The U.S. Bureau of Labor Statistics and industry group CompTIA showed that payrolls of tech companies have slightly decreased in March 2023. Overall, the industry employers added more than 76,546 new job postings, bringing the total number of openings up to 316,000.


Other sources estimate that the industry could add more than 272,000 new tech jobs this year, but this all hinges on the prospect of improving economic and financial conditions.


Yet, the number of unemployed people across the country remained relatively low, hitting a five-decade low of 3.5% in March this year.


Elsewhere, some sources have claimed that access to full-time paid positions has decreased, making it harder for tech workers to find vacancies that can pay them their market value but also offer them secure employment opportunities.


One former tech worker said that although recruiters are actively contracting previously laid-off employees, merely 20% of them are looking to hire full-time. Most companies seeking new hires are only bringing on people on a contract or part-time basis.


Having more employees hired as contract workers and instead offering them full-time jobs gives them more leverage to let employees go once their contracts have ended or fire them if conditions deteriorate further.


It’s also worth mentioning that even if laid-off techies do land a part-time or contract gig, it doesn't necessarily come with the pay that they’re used to.


Contract workers in content moderation or customer service teams are being paid substantially less than their full-time peers. In some instances, it’s been recalled that some part-time employees are making around a quarter of the salary of a software engineer.


The use of microwork platforms has allowed tech giants easier access to wider pools of tech talent and hiring them as they were needed.


Now that funding and investments are drying up, and advertisers are pulling back on their marketing dollars, companies can easily let employees go without it affecting their bottom line.

What About the Jobs That Are Available?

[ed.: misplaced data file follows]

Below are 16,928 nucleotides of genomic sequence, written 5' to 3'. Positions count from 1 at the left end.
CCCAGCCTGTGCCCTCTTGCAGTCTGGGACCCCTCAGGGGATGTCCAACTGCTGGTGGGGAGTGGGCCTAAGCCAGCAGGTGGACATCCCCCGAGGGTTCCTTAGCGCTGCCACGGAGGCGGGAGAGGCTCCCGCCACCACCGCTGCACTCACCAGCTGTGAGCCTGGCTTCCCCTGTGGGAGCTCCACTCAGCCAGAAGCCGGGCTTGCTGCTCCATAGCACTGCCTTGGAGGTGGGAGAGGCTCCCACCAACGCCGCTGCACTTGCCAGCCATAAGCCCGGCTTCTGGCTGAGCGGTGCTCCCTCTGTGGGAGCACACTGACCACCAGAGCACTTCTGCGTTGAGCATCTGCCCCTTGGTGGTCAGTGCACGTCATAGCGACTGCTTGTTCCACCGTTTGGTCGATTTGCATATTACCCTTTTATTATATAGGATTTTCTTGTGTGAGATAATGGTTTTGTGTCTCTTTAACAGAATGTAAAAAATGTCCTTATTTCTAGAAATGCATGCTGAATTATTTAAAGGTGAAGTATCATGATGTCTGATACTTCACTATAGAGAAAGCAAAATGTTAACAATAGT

Well, in a time when tens of thousands of workers are being let go globally, the competition has become increasingly tough. Those applying for roles will need to outsmart and out win other applicants in the hopes of securing a full-time job.


Even once they have managed to sign on the dotted line and get to work, there’s little certainty that they will be kept around for the long term and fall victim to being laid off at a later stage.


These worrisome and seemingly anxiety-induced conditions have led to greater issues that have now started affecting current employees and those actively seeking new employment.


A Gartner report found that roughly 77% of British tech workers are currently unhappy in their jobs. Many of them are seeking greater and increased mobility instead of job security, the opposite of what some laid-off employees are hoping for at the current stage.


What’s more, the Gartner research found that around one in five techies are ready to leave their jobs as soon as possible, with only 11% citing being happy in their current role.


Lower headcounts, budget cuts, and fewer hands on deck have meant that many tech workers have now been driven to increase their capacity to meet productivity demands.


This doesn’t only come at the cost of the employer but also employees that are now experiencing increased levels of job-related stress and burnout.


Finding balance and even finding a job in the cooling tech job market requires techies to be more agile and mobile than ever before. Being more open-minded to available jobs while at the same time being more versatile and willing to sacrifice certain qualities to secure a new job.

Find a Job, or Leave

For decades, tech giants have nursed specific visa programs that attracted thousands of foreign workers to Silicon Valley. Employers were dishing out thousands of dollars in visa sponsorship every year to secure the best tech talent the global labor market has to offer.


One thing was non-negotiable, as long as foreign workers remain employed, they can legally reside in the country.


Many foreign workers that migrated to the U.S. on an H-1B visa have now been left to fend for themselves as mass layoffs continue. Those caught in the crossfire, having been sacked in recent months, are now on the prowl for new employers that will sponsor their immigration status.


The risk of deportation is high; in some instances, laid-off foreign workers have roughly 60 days to find new employment before they are forced to leave.